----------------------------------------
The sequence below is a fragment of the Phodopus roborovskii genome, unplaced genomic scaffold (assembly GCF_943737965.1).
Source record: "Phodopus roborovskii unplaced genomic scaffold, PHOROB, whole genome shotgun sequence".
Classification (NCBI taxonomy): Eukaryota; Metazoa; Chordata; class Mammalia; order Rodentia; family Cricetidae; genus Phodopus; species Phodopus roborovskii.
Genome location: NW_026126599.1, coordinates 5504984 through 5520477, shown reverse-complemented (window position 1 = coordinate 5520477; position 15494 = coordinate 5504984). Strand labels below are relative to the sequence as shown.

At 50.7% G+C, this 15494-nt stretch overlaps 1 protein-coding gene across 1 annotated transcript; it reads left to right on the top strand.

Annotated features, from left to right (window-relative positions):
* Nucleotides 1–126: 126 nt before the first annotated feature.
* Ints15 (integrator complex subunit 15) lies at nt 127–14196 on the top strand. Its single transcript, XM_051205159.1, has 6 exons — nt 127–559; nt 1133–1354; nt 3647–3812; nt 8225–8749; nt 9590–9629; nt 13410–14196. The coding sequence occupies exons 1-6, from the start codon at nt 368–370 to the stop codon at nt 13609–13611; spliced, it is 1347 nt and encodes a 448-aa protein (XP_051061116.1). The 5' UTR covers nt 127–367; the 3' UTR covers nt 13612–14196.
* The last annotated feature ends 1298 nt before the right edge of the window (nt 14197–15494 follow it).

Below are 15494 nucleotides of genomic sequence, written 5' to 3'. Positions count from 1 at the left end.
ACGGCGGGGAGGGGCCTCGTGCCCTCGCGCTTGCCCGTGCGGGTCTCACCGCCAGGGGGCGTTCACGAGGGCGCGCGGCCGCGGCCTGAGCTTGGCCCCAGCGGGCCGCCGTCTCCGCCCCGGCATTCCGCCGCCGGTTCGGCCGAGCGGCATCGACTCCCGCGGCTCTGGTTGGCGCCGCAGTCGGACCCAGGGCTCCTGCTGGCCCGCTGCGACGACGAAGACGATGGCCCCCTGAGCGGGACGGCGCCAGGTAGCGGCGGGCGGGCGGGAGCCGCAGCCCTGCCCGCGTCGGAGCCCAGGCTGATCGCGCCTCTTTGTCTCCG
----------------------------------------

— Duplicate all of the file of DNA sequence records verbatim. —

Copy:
The sequence below is a fragment of the Phodopus roborovskii genome, unplaced genomic scaffold (assembly GCF_943737965.1).
Source record: "Phodopus roborovskii unplaced genomic scaffold, PHOROB, whole genome shotgun sequence".
Classification (NCBI taxonomy): Eukaryota; Metazoa; Chordata; class Mammalia; order Rodentia; family Cricetidae; genus Phodopus; species Phodopus roborovskii.
Genome location: NW_026126599.1, coordinates 5504984 through 5520477, shown reverse-complemented (window position 1 = coordinate 5520477; position 15494 = coordinate 5504984). Strand labels below are relative to the sequence as shown.

At 50.7% G+C, this 15494-nt stretch overlaps 1 protein-coding gene across 1 annotated transcript; it reads left to right on the top strand.

Annotated features, from left to right (window-relative positions):
* Nucleotides 1–126: 126 nt before the first annotated feature.
* Ints15 (integrator complex subunit 15) lies at nt 127–14196 on the top strand. Its single transcript, XM_051205159.1, has 6 exons — nt 127–559; nt 1133–1354; nt 3647–3812; nt 8225–8749; nt 9590–9629; nt 13410–14196. The coding sequence occupies exons 1-6, from the start codon at nt 368–370 to the stop codon at nt 13609–13611; spliced, it is 1347 nt and encodes a 448-aa protein (XP_051061116.1). The 5' UTR covers nt 127–367; the 3' UTR covers nt 13612–14196.
* The last annotated feature ends 1298 nt before the right edge of the window (nt 14197–15494 follow it).

Below are 15494 nucleotides of genomic sequence, written 5' to 3'. Positions count from 1 at the left end.
ACGGCGGGGAGGGGCCTCGTGCCCTCGCGCTTGCCCGTGCGGGTCTCACCGCCAGGGGGCGTTCACGAGGGCGCGCGGCCGCGGCCTGAGCTTGGCCCCAGCGGGCCGCCGTCTCCGCCCCGGCATTCCGCCGCCGGTTCGGCCGAGCGGCATCGACTCCCGCGGCTCTGGTTGGCGCCGCAGTCGGACCCAGGGCTCCTGCTGGCCCGCTGCGACGACGAAGACGATGGCCCCCTGAGCGGGACGGCGCCAGGTAGCGGCGGGCGGGCGGGAGCCGCAGCCCTGCCCGCGTCGGAGCCCAGGCTGATCGCGCCTCTTTGTCTCCG